The Power of Drawing

One of the most interesting things about running art workshops over the past four years has been to observe the different attitudes towards and reactions to the prospect of drawing. 

'I can't draw!' 

This has been declared to me countless times as a pre-emptive statement upon arrival and always by adults. It got me thinking about where this negativity in adults towards drawing comes from. I can't draw. Let's break down what that actually means. Obviously it's not the physical act of drawing that my workshop guests are referring to but their perception of what makes a 'good' or 'successful' drawing. For whatever reason - and I sometimes manage to unpick this over the course of a session, from the unthinking comments of a teacher decades before to unfavourable comparisons with a sibling / friend who was 'good at drawing' - many adults have closed the door on drawing because of a perceived lack of skill. But this is a very narrow view of what drawing is.

Drawing is bigger than art.

As the artist, writer and design educator Ralph Ammer explains in his excellent TED talk, 'How drawing helps you think', most people see drawing as an artistic skill but it's much larger than that. It's a thinking skill. 

'Whenever we draw something, we ask ourselves painful questions, such as, 'Is this drawing good?' 'Am I talented?' or worst of all, 'Is this art?' And that leads many of us to say, 'Well, this doesn't look like art. I'm not an artist anyway. I can't draw, and I shouldn't do it.' We would never do that with language. No one would say, 'Well, this just didn't come out like a poem. I shouldn't speak. Because we know language is a way to think and get in touch with others. Well, and so is drawing.'

- Ralph Ammer

Years ago, in my first design job, I was notorious for my constant doodling. I even included it, straight-faced, on my timesheet: 1 hour doodling (2 hours daydreaming - I'm still not entirely sure how I got away with that). If I was thinking, I was drawing. For me, there was no separation as my drawing was a manifestation of my thinking. Obviously this is a good fit in a design agency setting but I believe it's also a valuable tool in other spheres, both in work and other areas of our lives. Here are just a few benefits of drawing:

1. It allows ideas to be communicated, particularly where language is a barrier. We start to develop a visual language at a very early age

Child's visual language

2. It helps us make sense of the world around us and become more observant of details (John Ruskin had much to say about this!)

3. It improves creative thinking and imagination

4. It increases brain activity - every mark made on the paper demands a decision: how much pressure to apply, which shape, scale, direction...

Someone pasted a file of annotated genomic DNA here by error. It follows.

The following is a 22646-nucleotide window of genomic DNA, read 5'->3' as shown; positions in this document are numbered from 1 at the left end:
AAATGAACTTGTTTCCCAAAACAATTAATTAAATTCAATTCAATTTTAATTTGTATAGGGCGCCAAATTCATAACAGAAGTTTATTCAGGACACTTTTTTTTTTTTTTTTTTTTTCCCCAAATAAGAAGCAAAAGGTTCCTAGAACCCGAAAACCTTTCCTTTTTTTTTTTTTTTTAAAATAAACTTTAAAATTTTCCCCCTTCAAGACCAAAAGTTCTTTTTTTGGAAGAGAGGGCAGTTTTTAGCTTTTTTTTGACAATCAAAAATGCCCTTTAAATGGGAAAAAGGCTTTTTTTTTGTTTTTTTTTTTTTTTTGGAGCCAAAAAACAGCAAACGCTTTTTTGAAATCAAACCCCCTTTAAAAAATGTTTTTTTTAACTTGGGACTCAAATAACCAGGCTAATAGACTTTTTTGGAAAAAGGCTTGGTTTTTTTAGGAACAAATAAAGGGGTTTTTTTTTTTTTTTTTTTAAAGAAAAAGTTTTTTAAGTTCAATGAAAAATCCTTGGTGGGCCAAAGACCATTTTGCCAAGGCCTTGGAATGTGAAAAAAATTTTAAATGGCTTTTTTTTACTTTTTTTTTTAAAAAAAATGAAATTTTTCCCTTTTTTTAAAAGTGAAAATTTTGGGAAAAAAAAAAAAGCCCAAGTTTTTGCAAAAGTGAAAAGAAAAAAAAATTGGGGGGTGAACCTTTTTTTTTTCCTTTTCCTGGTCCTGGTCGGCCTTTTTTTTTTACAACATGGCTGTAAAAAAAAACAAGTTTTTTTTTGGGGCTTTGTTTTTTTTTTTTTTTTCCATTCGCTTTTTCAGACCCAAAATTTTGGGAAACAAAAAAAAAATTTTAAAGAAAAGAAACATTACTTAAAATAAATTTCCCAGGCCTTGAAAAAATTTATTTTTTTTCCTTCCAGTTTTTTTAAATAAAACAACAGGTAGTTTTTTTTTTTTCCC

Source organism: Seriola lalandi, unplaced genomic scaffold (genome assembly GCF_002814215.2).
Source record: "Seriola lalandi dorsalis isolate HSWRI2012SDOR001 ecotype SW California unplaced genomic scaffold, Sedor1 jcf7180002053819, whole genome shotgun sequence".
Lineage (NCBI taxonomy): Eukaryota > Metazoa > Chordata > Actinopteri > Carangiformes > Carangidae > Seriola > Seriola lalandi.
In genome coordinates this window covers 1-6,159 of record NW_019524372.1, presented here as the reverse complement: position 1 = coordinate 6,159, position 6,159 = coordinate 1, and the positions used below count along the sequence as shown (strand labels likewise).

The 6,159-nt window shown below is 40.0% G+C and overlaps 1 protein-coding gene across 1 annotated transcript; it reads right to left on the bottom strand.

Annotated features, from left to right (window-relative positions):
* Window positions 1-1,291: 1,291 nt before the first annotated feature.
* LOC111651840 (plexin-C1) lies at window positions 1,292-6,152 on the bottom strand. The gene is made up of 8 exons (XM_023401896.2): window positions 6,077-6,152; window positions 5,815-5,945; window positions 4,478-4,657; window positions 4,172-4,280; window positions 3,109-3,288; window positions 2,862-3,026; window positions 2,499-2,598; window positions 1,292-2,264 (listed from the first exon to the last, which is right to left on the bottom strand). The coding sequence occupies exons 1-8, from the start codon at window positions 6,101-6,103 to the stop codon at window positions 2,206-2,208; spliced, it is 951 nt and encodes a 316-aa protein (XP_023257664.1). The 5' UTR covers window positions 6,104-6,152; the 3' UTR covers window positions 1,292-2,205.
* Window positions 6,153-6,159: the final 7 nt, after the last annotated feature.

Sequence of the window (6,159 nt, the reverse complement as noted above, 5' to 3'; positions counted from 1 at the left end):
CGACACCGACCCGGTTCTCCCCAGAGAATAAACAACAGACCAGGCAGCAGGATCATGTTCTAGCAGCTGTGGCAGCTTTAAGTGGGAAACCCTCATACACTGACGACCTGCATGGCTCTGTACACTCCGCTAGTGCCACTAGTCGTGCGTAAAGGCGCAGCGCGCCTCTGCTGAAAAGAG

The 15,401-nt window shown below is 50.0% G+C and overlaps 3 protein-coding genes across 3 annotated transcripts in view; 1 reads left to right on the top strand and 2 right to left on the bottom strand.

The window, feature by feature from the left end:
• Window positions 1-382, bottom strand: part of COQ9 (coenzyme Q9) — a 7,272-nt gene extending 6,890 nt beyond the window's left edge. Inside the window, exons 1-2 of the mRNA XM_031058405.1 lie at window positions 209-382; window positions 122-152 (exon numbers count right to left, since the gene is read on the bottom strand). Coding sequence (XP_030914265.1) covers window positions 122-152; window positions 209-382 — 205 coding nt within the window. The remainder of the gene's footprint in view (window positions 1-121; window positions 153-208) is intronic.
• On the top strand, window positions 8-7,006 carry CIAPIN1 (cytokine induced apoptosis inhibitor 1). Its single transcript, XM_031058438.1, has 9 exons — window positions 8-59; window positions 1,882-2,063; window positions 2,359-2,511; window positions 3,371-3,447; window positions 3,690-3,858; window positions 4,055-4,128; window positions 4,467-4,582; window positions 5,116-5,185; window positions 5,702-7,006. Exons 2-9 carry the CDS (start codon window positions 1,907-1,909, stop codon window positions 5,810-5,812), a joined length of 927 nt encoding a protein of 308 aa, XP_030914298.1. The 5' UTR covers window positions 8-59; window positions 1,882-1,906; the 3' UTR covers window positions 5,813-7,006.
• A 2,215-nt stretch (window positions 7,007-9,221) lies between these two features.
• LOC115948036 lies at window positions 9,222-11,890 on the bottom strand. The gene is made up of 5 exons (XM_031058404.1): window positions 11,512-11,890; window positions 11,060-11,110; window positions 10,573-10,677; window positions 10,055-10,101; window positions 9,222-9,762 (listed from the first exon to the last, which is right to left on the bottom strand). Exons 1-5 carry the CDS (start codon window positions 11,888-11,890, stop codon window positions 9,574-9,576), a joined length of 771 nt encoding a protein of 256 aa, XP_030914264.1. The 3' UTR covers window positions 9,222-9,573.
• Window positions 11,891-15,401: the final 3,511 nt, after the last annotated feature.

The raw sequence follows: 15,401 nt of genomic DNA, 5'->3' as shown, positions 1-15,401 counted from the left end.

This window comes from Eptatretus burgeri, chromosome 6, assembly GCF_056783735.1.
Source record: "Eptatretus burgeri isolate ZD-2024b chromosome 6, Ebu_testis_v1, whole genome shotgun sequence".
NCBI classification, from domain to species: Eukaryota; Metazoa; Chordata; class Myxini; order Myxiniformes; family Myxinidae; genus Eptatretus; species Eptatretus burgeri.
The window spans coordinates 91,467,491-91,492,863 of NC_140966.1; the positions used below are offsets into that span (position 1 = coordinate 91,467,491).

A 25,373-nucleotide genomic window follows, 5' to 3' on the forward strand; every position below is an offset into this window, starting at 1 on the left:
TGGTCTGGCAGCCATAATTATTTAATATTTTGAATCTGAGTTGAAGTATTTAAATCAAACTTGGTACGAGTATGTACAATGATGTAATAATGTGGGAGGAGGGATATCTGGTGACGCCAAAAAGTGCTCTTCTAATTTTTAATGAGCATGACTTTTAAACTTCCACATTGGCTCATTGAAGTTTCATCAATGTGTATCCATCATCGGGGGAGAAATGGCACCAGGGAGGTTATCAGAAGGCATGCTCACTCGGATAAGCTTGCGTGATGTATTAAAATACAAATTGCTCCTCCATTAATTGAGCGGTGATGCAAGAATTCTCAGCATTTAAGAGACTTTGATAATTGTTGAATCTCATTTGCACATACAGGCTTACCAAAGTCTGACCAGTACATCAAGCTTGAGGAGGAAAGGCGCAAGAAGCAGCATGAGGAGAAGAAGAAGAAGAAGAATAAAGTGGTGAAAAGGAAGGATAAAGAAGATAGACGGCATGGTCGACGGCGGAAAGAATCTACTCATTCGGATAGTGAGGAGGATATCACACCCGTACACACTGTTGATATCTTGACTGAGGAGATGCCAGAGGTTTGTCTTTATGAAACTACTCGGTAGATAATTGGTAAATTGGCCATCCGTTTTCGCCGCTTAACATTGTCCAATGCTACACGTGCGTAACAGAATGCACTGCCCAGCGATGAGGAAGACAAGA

5. It's fun! 

If we always judge the success of our drawings by how technically accomplished they are, we are dismissing many of the more exciting possibilities that drawing has to offer and many of us will remain disillusioned, holding on to the idea that 'I can't draw'. 

There is a lot of unpicking to do for adults who have a negativity towards drawing to reach a point of being able to enjoy and utilise drawing as a thinking tool. If you recognise yourself in what I've described, here are some ideas to start you along that path:

1. Have a small, portable notebook that you carry with you and use it to sketch the world around you, from the mundane to the exciting. Secretly sketching people on public transport is one of my favourites and you don't even have to show anyone your drawings. The more drawings on each page, the better. The artist David Gentleman has some advice on drawing anything and everything.

Sketch of Tynemouth beach, Northumberland

2. Choose an object and try drawing it using three different materials or techniques. You don't need any fancy art equipment; it could be as simple as a pencil, biro and chalk.

Three drawings of scissors

3. Quick draw - the quicker, the better. Don't overthink it! Draw an object in ten seconds; draw a member of your family without looking at the paper; draw with your non-dominant hand; draw using one continuous line (this is my favourite for loosening up and releasing the worry of perfect lines). If nothing else, you'll get a laugh out of it.

Person drawn without looking at the paper

There are few things in my life more pleasing than seeing someone's confidence blossom after a supportive art workshop where they are encouraged to try out ideas, make 'mistakes' and experiment with drawing. 

So pick up your pen or pencil, grab a scrap of paper and use some downtime over the festive season to banish the demon of believing that you can't draw.

Doodler's Art Set with highlighter pens, fineliner and white gel pen

To help you get going with drawing,
try my Doodler's Art Set (for children
and adults alike!) including my
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